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Preeclampsia, also known as toxemia, is a life-threatening condition that affects only pregnant women, usually late in the second or third trimester, and postnatal women in the first six weeks after delivery. It comes on fairly suddenly, with two major symptoms of protein in the urine and high blood pressure. Preeclampsia occurs in approximately eight percent of pregnancies and is only cured by ending the pregnancy, either by induction of labor or cesarean.
Statistics show that preeclampsia and related pregnancy disorders, such as eclampsia and Pregnancy Induced Hypertension (PIH), are responsible for the majority of maternal deaths, as well as death and illness among infants, worldwide. Approximately 76,000 women die annually due to the disorder. Other symptoms of preeclampsia include sudden weight gain over a short period of time, fluid retention, headaches and problems with vision.
Preeclampsia can be especially dangerous because some women experience no symptoms at all. This is why proper prenatal care is imperative for diagnosing this condition. At every checkup, your obstetrician will screen for symptoms of preeclampsia by tracking your weight, taking your blood pressure and dipping your urine for protein.
High blood pressure, which is indicated at a reading over 140/90 taken at two different times over a span of six hours, is a major symptom of preeclampsia. Edema, or swelling, of the hands and face is cause for particular concern. Sometimes this goes unnoticed because some degree of swelling is expected with all pregnancies.
Another major symptom of preeclampsia is proteinuria, or protein in the urine. This occurs when the small blood vessels in the kidneys are damaged and the protein that should only be in the blood leaks into the urine. Sudden weight gain is defined as two pounds (.9 kilograms) or more in a week, or a monthly gain of six pounds (2.72 kilograms) or more. Other symptoms include persistent headaches, vomiting or nausea that comes on in the second or third trimester, problems or changes in vision and racing pulse. Hyperreflexia and certain pain, specifically pain in the right shoulder, stomach or lower back, are also possible symptoms of preeclampsia.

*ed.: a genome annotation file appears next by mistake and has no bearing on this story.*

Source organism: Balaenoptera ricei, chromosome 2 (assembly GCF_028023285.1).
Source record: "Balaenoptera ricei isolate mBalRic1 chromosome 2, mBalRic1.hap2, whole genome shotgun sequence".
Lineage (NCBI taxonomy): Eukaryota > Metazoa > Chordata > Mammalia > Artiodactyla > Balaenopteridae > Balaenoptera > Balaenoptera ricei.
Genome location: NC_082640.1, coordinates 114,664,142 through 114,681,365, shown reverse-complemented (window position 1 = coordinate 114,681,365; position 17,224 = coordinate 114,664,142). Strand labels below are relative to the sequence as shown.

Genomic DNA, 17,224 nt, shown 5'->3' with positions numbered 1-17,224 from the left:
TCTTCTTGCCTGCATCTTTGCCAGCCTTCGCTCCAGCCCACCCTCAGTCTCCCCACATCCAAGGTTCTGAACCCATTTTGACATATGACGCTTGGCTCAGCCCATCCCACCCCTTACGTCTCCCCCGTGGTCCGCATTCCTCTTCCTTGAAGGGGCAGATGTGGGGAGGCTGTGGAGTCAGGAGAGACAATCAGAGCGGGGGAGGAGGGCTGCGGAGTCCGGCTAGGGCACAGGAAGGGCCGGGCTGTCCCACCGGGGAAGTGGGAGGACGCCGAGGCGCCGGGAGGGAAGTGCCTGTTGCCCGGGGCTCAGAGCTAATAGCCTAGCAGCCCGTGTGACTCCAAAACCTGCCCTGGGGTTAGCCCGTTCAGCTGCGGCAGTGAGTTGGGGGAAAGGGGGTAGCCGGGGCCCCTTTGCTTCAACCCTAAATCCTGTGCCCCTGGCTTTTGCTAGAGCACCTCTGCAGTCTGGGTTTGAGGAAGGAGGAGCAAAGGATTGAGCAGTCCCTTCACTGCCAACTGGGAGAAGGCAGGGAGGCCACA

There are risk factors for certain women that predispose them to a higher possibility of developing preeclampsia. Women who are pregnant for the first time have a higher risk of developing preeclampsia. Pre-existing high blood pressure, diabetes, lupus, family history of preeclampsia and multiple births all increase the risk.
Although a distinct cause is not yet known, scientists believe that preeclampsia has something to do with an abnormally situated placenta that progresses to being hypoxic. Once preeclampsia is diagnosed, doctors do the best they can to monitor the mother until the baby is far enough along to be safely delivered. The only cure is delivery, and the life or death situation often results in the delivery of a premature infant.
I am a 23 year old woman who is pregnant with her second child, my first child came out perfectly fine and I am having a few problems with this pregnancy. First off I was told after a sonogram that they found two markers, one being the thickening behind the neck and the other being two cysts on the brain and now the cyst are gone and the thickening is also gone,now they are keeping an eye on the polyhydramnios because they said its a little bigger then normal. I had another sonogram to take a look and see if it got any bigger and it did not its is still that same size but I did hear that it could cause preeclampsia and I wanted to know if that was true and what my chances are, I am now almost 27 weeks and they are not genetic defects in my family history. My quad test came back and it said my chances of having a baby with a defect was not even a 1% but I do get headaches more then I ever have. but there has been no swelling or anything and the baby is growing like she is supposed to.